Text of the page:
Peace Corps smashes application record again, but what does it mean for volunteers?

A Peace Corps volunteer in Nicaragua. The agency celebrates a new record for the number of applications it received for its two-year volunteer opportunities — the highest since 1975. Photo by: Peace Corps

Peace Corps broke a new record for the number of applications received for two-year volunteer opportunities in the 2015 fiscal year. The agency received nearly 23,000 applications, marking a 32 percent increase over the number of applications received in 2014 — and the highest application number since 1975.

It’s a big number following a year of big changes, including implementation of the agency’s application and recruitment reforms launched in July 2014, which allow applicants to choose their country of service and apply to specific programs through a shorter application.

But for volunteers, escalating application numbers translates to increased competition; and for the agency, it means more pressure to meet higher-than-ever placement demands with the same flatlined budget.

There are currently nearly 7,000 Peace Corps volunteers serving in 63 countries worldwide. Prior to the application overhaul, the agency had been able to meet the demand of applicants, finding placements for one in three. As a result of the past year’s overwhelmingly positive response to a more volunteer-focused process, the agency won’t be able to effectively meet current demand without additional funding, a Peace Corps spokeswoman told Devex.

Suddenly, the volunteer-sending agency is finding itself in the position of having to turn away qualified applicants who otherwise would have been eligible to serve —  a challenge that is not a reflection of lack of placement opportunity, but rather lack of additional funding from Congress, the spokeswoman said.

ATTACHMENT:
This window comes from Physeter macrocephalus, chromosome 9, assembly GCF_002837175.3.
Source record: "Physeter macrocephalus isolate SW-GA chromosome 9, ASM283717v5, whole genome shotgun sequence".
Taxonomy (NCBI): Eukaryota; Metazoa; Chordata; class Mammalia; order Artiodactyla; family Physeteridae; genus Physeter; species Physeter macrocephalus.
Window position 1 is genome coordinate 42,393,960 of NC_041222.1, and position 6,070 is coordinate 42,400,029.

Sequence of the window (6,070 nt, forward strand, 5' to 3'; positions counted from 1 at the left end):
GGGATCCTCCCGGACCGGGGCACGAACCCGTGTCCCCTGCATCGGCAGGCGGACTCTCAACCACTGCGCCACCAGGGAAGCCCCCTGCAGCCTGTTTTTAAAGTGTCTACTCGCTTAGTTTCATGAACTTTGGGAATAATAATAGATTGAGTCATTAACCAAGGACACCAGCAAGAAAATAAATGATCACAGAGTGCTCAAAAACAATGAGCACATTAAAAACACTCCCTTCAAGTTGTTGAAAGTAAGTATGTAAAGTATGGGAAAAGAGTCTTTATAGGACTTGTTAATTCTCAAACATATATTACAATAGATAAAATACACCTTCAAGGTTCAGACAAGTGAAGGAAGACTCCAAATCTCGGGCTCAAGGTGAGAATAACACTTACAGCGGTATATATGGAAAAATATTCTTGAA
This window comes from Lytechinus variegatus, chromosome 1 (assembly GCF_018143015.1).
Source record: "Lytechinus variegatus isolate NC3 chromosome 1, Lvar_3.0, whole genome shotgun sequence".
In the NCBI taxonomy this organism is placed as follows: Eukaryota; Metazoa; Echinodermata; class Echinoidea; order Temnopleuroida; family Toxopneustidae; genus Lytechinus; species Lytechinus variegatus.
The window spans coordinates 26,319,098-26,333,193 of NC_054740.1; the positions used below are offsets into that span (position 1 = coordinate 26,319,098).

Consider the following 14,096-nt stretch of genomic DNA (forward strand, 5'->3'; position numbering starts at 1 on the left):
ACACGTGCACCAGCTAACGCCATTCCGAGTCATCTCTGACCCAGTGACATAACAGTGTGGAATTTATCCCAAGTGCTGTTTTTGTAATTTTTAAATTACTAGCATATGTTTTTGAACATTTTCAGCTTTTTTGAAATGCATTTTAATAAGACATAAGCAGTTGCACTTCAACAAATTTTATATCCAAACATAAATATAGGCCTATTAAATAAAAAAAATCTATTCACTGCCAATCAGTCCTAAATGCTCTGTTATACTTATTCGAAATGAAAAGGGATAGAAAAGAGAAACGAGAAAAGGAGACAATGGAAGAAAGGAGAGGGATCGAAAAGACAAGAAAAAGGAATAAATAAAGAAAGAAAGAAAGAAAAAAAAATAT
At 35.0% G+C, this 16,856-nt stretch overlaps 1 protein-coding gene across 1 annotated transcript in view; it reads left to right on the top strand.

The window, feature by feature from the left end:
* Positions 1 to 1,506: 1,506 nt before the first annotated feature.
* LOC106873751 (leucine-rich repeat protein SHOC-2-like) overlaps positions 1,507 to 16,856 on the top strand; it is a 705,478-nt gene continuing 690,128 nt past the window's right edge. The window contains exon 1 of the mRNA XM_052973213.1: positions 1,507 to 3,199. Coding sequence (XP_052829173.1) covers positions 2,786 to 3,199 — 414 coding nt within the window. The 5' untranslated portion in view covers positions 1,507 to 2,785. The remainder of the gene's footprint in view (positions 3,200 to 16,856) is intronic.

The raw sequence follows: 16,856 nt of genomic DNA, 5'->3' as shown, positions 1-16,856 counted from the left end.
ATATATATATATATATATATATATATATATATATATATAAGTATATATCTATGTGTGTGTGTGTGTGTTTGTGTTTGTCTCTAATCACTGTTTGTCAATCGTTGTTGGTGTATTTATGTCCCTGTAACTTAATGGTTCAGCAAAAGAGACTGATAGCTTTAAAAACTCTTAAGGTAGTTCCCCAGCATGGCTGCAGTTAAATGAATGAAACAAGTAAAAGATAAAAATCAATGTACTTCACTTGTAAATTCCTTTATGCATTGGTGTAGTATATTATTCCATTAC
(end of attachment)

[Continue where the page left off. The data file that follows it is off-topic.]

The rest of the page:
Current fiscal year 2015 funding for the Peace Corps is $379.5 million, five percent below the $400 million funding level for Peace Corps in 2010. In July 2015, the Senate Appropriations Committee joined the House in recommending an unchanged $379.5 million level funding for Peace Corps, meaning agency support has flatlined from 2012 to 2015, and things don’t look likely to change.

If it received additional funding and could add more qualified volunteers, the agency could scale up impact in the countries where it operates by increasing the number of volunteers in the field and support new programs in high priority countries, such as the government-wide Let Girls Learn initiative and Peace Corps’ TEFL Certificate program.

The agency could also expand service opportunities by opening or reopening programs in countries that have formally requested a Peace Corps Program, the spokeswoman said. These endeavors are tabled for now — as applications continue to roll in.

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About the author

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    Kelli Rogers

    Kelli Rogers is an Associate Editor for Devex. Based on the U.S. West Coast, she works with Devex's team of correspondents and editors around the world, with a particular focus on gender. She previously worked as Devex’s Southeast Asia correspondent based in Bangkok, covering disaster and crisis response, resilience, women’s rights, and climate change throughout the region. Prior to that, she reported on social and environmental issues from Nairobi, Kenya. Kelli holds a bachelor’s degree in journalism from the University of Missouri, and has since reported from more than 20 countries.